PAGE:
A thriving market
With roughly 40 million people--only 0.5 percent of the world's population--Oceania still accounts for 14 percent of the world's air traffic today. Total Oceania air traffic is forecast to maintain 5 percent annual growth over the next 20 years as connections with the Asia Pacific region and the rest of the world continue to strengthen. Traffic to and from Oceania will grow faster than internal traffic, which will grow 4 percent per year. Capacity between Oceania and Southeast Asia is forecast to increase 5 percent per year as this flow continues to be the primary gateway to the rest of the world. In addition, new flights and markets will open as trade and tourism with North America, the Middle East, and China expand. Annual traffic growth between the Middle East and Oceania is forecast to grow most quickly at 7 percent per year, primarily as a result of Middle East carriers operating sixth freedom flights connecting Oceania and Europe, Africa, and the Middle East.
Oceana's airlines continue to adapt
The market in Oceania changed dramatically during the past decade as airlines redefined themselves during economic uncertainty. Qantas successfully countered the rise of the low-cost carrier business model by introducing its own LCC, Jetstar. Virgin Blue sought to compete against Qantas by creating a spinoff airline, V Australia. In 2012, however, Virgin Blue unified its product by rebranding all its airlines as Virgin Australia. Air New Zealand has continued to differentiate its product with the introduction of the Boeing 777-300ER and its unique custom-designed Economy Skycouch seats. In addition, market liberalization is boosting international competition from foreign airlines carrying passengers to and from Oceania.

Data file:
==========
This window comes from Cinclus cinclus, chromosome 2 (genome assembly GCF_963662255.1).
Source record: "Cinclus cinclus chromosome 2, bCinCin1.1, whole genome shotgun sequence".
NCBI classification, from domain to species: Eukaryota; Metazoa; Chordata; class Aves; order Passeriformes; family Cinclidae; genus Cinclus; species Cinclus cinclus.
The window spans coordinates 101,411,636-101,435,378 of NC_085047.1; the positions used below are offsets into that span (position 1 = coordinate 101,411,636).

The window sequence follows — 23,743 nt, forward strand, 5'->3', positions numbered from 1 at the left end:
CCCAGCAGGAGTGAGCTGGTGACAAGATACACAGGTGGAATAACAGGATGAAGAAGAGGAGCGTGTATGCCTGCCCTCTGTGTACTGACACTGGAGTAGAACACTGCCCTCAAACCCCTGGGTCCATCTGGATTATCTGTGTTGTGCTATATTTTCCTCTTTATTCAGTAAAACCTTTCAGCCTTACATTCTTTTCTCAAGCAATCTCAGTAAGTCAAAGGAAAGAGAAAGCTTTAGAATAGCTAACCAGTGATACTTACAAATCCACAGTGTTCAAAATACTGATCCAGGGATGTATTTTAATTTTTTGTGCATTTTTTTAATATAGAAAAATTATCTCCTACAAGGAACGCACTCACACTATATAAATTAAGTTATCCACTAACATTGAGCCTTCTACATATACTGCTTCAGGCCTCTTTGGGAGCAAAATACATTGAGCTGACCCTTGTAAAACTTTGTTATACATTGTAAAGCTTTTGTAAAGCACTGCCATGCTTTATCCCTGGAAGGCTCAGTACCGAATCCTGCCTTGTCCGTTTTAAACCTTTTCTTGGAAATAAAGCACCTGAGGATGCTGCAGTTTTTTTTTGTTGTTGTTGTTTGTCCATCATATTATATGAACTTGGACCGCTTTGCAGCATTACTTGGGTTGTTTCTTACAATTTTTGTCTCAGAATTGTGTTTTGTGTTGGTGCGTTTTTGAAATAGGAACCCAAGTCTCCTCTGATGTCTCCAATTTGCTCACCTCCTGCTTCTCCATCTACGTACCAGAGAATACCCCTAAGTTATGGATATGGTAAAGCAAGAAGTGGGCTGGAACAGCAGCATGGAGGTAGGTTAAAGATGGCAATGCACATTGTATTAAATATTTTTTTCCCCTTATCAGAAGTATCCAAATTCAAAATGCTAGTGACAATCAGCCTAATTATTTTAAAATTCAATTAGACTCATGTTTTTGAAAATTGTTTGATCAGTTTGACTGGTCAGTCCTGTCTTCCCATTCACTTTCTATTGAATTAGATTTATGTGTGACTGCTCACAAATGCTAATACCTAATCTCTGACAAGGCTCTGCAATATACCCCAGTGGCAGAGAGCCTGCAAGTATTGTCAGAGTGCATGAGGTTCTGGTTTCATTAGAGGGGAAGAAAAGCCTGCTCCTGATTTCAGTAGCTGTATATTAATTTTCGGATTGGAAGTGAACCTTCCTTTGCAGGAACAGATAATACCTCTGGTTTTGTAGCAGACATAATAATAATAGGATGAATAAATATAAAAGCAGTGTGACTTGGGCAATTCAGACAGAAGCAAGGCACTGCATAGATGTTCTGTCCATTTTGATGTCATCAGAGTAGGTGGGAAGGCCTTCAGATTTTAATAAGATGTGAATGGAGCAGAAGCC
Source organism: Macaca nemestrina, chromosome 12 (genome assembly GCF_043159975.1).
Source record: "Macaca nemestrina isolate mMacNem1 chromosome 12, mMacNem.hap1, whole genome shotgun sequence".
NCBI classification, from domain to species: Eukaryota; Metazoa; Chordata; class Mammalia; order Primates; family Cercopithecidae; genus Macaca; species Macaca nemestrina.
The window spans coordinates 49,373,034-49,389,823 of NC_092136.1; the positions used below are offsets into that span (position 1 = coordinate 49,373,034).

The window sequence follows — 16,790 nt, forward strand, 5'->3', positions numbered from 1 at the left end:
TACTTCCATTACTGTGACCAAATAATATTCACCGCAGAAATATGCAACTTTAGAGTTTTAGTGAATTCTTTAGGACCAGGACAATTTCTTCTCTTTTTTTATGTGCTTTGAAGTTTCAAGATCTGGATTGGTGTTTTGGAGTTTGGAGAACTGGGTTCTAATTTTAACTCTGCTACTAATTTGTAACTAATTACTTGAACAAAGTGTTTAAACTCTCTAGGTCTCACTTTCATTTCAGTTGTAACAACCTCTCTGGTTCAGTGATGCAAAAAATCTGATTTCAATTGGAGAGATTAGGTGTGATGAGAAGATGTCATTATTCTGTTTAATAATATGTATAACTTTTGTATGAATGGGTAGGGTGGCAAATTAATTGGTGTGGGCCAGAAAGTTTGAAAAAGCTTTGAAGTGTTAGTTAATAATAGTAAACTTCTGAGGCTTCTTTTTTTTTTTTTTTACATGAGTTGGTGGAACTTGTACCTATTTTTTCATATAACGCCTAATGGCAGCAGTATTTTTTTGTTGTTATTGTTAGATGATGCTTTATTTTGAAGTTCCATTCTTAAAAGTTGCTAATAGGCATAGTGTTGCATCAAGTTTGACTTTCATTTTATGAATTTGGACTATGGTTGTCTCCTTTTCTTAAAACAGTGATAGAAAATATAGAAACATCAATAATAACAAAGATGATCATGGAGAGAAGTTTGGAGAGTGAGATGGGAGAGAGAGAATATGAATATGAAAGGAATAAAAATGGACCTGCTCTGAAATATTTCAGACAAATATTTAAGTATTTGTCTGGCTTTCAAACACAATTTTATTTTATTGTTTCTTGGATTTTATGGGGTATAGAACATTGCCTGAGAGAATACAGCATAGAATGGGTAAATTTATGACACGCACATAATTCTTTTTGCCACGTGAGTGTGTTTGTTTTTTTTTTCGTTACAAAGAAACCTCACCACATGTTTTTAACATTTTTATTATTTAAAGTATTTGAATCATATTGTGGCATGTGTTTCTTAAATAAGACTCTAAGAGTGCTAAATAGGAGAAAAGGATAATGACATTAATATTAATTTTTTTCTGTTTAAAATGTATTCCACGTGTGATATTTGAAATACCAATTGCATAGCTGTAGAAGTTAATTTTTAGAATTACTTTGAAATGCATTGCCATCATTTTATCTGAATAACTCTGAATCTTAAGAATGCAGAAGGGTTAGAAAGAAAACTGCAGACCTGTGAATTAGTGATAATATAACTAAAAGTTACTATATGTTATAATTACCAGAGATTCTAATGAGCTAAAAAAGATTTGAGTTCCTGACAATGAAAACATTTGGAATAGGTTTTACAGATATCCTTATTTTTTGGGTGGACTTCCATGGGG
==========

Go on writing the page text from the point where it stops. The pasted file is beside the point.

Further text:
New airplane requirement
As traffic increases and airlines evolve and expand, there will be a continued need for new airplanes in Oceania. Over the next 20 years, it is expected that Oceania will need 870 new airplanes. Of those, 600 will be single-aisle airplanes needed to transport people within Oceania or to nearby Southeast Asia. In addition, 240 twin-aisle and 30 large airplanes will be needed for long-range travel across the globe. This new generation of airplanes will enable airlines to open long, thin routes that would not be economical to serve using the previous generation of airplanes. The increasingly interconnected world will create a strong demand in Oceania for small- to medium-size twin-aisle airplanes, such as the 787.